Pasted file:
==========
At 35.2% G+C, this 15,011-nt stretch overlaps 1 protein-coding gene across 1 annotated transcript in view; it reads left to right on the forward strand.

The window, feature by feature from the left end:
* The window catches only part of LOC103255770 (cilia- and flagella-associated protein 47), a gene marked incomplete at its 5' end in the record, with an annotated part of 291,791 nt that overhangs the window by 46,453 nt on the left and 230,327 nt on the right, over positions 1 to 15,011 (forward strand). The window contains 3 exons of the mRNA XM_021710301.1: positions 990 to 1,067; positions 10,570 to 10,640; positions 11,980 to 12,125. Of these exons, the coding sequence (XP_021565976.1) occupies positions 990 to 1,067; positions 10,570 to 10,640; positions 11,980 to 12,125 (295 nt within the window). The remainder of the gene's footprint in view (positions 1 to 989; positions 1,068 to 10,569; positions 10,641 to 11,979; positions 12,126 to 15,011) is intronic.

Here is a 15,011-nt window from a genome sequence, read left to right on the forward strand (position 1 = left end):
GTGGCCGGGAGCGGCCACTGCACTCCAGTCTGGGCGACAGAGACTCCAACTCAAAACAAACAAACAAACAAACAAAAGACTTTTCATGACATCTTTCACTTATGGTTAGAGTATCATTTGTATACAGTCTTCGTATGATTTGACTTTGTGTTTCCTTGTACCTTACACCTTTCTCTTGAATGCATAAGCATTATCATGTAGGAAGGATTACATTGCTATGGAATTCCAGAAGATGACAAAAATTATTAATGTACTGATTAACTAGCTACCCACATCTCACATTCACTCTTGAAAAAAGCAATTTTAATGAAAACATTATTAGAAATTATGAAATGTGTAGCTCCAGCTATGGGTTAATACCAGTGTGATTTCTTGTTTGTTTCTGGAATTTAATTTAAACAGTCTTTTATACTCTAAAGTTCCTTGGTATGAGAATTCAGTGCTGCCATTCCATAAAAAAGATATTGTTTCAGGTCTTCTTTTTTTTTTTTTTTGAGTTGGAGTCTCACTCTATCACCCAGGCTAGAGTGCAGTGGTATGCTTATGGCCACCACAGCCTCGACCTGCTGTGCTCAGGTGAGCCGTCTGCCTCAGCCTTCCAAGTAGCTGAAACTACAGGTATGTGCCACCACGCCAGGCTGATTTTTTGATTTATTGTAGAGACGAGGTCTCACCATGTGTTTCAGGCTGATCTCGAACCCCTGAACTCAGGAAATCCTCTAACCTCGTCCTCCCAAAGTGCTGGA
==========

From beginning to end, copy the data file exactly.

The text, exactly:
At 35.2% G+C, this 15,011-nt stretch overlaps 1 protein-coding gene across 1 annotated transcript in view; it reads left to right on the forward strand.

The window, feature by feature from the left end:
* The window catches only part of LOC103255770 (cilia- and flagella-associated protein 47), a gene marked incomplete at its 5' end in the record, with an annotated part of 291,791 nt that overhangs the window by 46,453 nt on the left and 230,327 nt on the right, over positions 1 to 15,011 (forward strand). The window contains 3 exons of the mRNA XM_021710301.1: positions 990 to 1,067; positions 10,570 to 10,640; positions 11,980 to 12,125. Of these exons, the coding sequence (XP_021565976.1) occupies positions 990 to 1,067; positions 10,570 to 10,640; positions 11,980 to 12,125 (295 nt within the window). The remainder of the gene's footprint in view (positions 1 to 989; positions 1,068 to 10,569; positions 10,641 to 11,979; positions 12,126 to 15,011) is intronic.

Here is a 15,011-nt window from a genome sequence, read left to right on the forward strand (position 1 = left end):
GTGGCCGGGAGCGGCCACTGCACTCCAGTCTGGGCGACAGAGACTCCAACTCAAAACAAACAAACAAACAAACAAAAGACTTTTCATGACATCTTTCACTTATGGTTAGAGTATCATTTGTATACAGTCTTCGTATGATTTGACTTTGTGTTTCCTTGTACCTTACACCTTTCTCTTGAATGCATAAGCATTATCATGTAGGAAGGATTACATTGCTATGGAATTCCAGAAGATGACAAAAATTATTAATGTACTGATTAACTAGCTACCCACATCTCACATTCACTCTTGAAAAAAGCAATTTTAATGAAAACATTATTAGAAATTATGAAATGTGTAGCTCCAGCTATGGGTTAATACCAGTGTGATTTCTTGTTTGTTTCTGGAATTTAATTTAAACAGTCTTTTATACTCTAAAGTTCCTTGGTATGAGAATTCAGTGCTGCCATTCCATAAAAAAGATATTGTTTCAGGTCTTCTTTTTTTTTTTTTTTGAGTTGGAGTCTCACTCTATCACCCAGGCTAGAGTGCAGTGGTATGCTTATGGCCACCACAGCCTCGACCTGCTGTGCTCAGGTGAGCCGTCTGCCTCAGCCTTCCAAGTAGCTGAAACTACAGGTATGTGCCACCACGCCAGGCTGATTTTTTGATTTATTGTAGAGACGAGGTCTCACCATGTGTTTCAGGCTGATCTCGAACCCCTGAACTCAGGAAATCCTCTAACCTCGTCCTCCCAAAGTGCTGGA